Apple just recently debuted the newest version of their mobile operating system; iOS 8 last week alongside the launch of the iPhone 6 & iPhone 6 Plus. In iOS releases of years past, users were greeted with improved performance, UI element changes and a feature or two here and there. But iOS 8 brings much more than that.
This is the first release of iOS where it seems that Apple has relieved some tension in their iron grip of their walled garden approach. Users are able to take advantage of features such as:
- Predictive text on the Apple Keyboard
- Third party keyboard support
- Interactive Notifications
- Touch ID Integration
- Inter-App communications (Probably the biggest feature to date)
(Image: Top keyboard is with predictive text. Bottom keyboard is without.)
This is a feature that existed on Android for a very long time now. Many iOS users have been wishing for this feature for many years. It allows the user to download and install a variety of keyboards created by third party companies. These keyboards are offered in the App Store and can add functionality not available on the stock iOS keyboard. These features include: Swipe input, themes, multiple language input and predictive input (which is now available natively as well). Some popular third party keyboards include: SwiftKey, Swype & Minuum.
The notification center has been a great feature for glancing at incoming alerts without having to open each individual app. This functionality has now been expanded to include the ability to action those alerts. For example, if a user receives a text message, he/she can now instantly reply directly from the Notification Center rather than having to open the SMS application. This functionality surpasses that of Android's Notification Shade.
Widgets are an entirely new feature for iOS. They provide glanceable information from various apps that support widgets so you don't have to open those same applications as often to see refreshed data. This is useful for things like sports scores, stocks, upcoming appointments, etc. Android users are familiar with widgets but the implementation of them in iOS is not what you would expect. The widgets can only live in the Notification Center. This means that they cannot exist on home screens like they do in Android. It's a limited approach but it's a start.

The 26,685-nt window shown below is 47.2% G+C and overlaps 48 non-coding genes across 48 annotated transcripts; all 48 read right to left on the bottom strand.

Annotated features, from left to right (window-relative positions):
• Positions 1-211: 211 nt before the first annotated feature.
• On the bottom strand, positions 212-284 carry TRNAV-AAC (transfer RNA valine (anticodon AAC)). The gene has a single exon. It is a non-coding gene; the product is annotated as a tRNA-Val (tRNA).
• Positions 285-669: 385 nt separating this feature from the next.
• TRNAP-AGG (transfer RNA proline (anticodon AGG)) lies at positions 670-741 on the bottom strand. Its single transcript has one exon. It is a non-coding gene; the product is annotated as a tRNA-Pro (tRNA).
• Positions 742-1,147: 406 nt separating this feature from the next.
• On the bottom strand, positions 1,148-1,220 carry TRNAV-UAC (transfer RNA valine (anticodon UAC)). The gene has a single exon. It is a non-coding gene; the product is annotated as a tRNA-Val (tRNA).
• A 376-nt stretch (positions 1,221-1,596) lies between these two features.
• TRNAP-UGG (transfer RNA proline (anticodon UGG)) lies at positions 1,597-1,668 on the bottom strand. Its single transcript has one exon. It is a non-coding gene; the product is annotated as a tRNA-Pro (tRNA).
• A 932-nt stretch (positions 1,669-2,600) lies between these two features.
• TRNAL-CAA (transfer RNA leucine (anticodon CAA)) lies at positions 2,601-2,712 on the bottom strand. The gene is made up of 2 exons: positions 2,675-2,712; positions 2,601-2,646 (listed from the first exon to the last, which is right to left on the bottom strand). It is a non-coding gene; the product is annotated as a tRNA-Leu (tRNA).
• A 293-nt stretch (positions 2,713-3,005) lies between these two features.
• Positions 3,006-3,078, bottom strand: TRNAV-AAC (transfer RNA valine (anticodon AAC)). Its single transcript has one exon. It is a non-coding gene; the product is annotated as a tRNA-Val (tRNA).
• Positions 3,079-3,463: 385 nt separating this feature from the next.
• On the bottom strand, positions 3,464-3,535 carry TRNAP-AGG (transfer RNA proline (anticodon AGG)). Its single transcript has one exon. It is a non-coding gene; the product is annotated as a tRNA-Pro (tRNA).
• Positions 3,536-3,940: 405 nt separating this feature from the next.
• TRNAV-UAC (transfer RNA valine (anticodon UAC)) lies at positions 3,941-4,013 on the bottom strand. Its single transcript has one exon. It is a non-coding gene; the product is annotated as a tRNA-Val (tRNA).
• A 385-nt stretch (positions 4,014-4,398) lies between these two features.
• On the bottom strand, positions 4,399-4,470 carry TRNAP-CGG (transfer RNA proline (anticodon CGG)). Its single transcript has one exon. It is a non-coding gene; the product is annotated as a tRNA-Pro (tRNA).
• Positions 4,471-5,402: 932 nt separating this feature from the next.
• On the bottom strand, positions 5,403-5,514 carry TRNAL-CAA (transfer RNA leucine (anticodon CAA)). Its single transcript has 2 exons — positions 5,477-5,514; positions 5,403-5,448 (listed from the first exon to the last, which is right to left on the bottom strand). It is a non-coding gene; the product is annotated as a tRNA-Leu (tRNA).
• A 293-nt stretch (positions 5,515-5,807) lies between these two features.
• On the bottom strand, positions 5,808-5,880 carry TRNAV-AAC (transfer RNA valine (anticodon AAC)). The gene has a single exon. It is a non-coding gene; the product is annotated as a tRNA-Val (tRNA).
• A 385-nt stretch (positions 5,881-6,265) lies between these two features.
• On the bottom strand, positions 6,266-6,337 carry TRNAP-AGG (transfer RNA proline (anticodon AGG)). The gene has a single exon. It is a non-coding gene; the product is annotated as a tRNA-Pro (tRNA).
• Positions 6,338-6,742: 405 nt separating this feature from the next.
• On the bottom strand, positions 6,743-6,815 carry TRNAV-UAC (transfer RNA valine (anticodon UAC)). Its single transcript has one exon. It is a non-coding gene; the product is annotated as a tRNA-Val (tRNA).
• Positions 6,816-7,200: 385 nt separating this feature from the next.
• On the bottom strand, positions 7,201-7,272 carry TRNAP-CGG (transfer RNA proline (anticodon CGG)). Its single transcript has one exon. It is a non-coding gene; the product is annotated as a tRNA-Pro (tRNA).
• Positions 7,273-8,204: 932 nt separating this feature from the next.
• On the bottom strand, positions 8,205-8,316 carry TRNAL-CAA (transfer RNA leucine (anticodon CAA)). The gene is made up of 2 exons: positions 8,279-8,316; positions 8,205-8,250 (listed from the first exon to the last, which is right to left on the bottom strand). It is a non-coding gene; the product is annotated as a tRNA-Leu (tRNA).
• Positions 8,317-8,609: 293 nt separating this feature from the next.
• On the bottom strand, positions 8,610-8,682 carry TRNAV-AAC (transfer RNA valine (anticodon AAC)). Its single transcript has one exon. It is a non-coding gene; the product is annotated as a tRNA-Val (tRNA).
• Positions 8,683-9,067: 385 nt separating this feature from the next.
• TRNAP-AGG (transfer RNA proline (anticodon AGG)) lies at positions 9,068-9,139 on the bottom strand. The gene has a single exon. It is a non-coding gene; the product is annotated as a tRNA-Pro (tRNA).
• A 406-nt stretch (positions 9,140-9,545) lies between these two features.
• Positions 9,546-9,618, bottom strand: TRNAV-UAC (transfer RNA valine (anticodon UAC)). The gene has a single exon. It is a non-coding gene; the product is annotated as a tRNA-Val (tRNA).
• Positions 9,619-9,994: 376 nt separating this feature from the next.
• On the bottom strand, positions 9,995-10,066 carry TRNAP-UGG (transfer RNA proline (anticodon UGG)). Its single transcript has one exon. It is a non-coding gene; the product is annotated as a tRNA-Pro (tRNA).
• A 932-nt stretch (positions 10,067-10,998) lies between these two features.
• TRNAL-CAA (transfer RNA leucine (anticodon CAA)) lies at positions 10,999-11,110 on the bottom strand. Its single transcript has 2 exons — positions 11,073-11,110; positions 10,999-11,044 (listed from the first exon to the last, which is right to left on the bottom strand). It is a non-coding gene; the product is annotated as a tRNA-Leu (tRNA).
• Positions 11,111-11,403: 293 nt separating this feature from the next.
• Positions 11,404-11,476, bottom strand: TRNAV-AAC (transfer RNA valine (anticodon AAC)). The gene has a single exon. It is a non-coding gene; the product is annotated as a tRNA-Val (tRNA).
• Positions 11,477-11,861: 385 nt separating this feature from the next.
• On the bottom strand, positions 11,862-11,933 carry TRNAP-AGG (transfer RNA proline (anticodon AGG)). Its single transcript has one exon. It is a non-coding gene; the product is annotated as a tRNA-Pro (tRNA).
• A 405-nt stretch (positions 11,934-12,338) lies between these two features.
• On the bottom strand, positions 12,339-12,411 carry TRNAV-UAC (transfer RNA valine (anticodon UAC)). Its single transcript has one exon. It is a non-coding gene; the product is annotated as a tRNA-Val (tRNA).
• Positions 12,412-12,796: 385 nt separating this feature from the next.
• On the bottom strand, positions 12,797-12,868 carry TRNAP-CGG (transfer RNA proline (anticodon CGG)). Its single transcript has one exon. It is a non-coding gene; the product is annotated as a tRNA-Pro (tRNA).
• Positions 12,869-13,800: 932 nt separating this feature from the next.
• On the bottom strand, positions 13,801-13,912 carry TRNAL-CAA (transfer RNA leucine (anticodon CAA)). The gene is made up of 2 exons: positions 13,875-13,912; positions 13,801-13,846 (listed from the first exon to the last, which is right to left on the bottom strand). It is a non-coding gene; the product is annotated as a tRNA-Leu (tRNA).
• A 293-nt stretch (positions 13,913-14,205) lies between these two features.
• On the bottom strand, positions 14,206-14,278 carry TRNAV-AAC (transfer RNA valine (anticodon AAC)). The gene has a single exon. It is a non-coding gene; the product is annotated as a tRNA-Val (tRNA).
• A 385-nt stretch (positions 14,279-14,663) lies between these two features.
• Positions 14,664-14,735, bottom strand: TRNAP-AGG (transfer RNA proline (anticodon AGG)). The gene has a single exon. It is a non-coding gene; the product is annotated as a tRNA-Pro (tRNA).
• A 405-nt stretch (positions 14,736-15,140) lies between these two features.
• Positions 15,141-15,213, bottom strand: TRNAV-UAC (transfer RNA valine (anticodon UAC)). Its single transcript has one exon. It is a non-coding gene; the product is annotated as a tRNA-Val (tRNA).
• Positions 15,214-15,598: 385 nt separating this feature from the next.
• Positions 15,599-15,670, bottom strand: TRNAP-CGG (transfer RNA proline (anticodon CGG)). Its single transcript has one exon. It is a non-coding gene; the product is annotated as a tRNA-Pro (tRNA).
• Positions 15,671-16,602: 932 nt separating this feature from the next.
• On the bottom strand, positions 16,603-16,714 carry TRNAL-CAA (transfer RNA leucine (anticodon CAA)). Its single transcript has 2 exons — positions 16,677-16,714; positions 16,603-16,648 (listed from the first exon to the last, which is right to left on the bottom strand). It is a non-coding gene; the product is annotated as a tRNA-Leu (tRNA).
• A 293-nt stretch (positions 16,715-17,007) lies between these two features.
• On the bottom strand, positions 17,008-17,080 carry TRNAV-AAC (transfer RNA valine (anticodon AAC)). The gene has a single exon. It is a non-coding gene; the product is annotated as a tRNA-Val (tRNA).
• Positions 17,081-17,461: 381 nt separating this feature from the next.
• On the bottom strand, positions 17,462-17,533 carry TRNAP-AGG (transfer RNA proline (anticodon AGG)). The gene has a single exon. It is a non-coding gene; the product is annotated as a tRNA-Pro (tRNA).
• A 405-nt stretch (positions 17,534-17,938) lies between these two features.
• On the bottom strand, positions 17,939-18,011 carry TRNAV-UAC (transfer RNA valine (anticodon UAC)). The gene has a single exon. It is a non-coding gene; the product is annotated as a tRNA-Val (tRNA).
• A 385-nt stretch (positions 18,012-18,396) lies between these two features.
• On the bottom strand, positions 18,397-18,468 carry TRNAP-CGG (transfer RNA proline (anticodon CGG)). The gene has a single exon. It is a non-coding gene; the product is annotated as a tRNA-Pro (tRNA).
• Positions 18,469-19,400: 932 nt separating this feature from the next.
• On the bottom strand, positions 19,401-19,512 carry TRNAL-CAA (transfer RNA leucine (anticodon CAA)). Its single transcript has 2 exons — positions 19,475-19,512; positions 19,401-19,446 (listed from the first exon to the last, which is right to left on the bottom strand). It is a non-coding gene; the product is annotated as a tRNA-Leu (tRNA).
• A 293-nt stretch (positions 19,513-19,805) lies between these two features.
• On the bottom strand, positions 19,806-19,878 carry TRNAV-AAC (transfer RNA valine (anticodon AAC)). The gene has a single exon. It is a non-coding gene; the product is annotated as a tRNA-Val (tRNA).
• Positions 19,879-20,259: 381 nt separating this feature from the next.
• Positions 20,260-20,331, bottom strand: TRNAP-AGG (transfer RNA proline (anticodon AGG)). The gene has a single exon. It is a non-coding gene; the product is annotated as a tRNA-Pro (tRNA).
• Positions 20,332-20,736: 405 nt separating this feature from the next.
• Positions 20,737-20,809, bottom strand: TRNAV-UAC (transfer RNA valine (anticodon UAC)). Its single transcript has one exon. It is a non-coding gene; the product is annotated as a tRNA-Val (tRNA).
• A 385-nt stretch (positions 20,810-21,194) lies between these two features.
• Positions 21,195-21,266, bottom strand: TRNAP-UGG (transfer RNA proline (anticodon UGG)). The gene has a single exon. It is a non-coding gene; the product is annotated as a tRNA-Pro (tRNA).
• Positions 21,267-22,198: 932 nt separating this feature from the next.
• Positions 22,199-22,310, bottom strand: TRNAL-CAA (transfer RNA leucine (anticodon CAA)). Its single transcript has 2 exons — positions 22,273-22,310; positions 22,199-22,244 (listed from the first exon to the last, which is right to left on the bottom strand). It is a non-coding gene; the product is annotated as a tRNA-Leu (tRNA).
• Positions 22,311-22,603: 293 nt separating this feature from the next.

Touch ID was previously only available to be used to unlock the phone and with Apple created apps. Now developers have the ability to extend Touch ID integration with their own apps. This means you can use apps like 1Password, PayPal, Amazon, etc and just use your fingerprint to log into those services rather than having to remember individual passwords. This will bring a whole new ease of use to many apps and services.
Apple has finally adopted the Near Field Communication standard with the introduction of NFC on the iPhone 6, 6 Plus and Apple Watch. The NFC radio will only be used for Apple Pay, the company's own mobile payment solution (at least at first). This service is comparable to Google's Wallet offering on select Android devices/carriers. It will allow users to link their credit cards with their Apple account and simply tap their phone or Apple Watch on a retailers NFC reader to complete a transaction. The details of the transaction are invisible to the retailer so that your credit card information should not be compromised. This is a big move forward for Apple. NFC payments have not really taken off due to many competing standards but now that Apple has released their own iteration this should help the adoption rate climb. The Apple Pay system is expected to launch in October 2014 in select regions.
Personally, I have been waiting for this functionality to hit iOS for a very long time. It's one of the most used features of mine while using Android. To put it simply, this feature allows a user to share data from one app to another. For example if I took a picture using a camera app and wanted to share it to Facebook, previously I would have to exit the camera app, open Facebook and then manually share the image. Now you can simply share directly from the camera app directly to Facebook without having to manually do so. Developers will have to update their apps to include this new functionality.
In conclusion, I believe all of these newly announced features will bring renewed interest into iOS. I would even say that it will lure some Android users over to the "dark side" as it were. Apple has played a lot of catch-up with Android and from an Android power user such as myself, I wouldn't mind giving iOS a second chance. I still can't customize iOS to the same degree I do my Android devices but the iPhone would make for a much more useful daily driver device compared to previous years.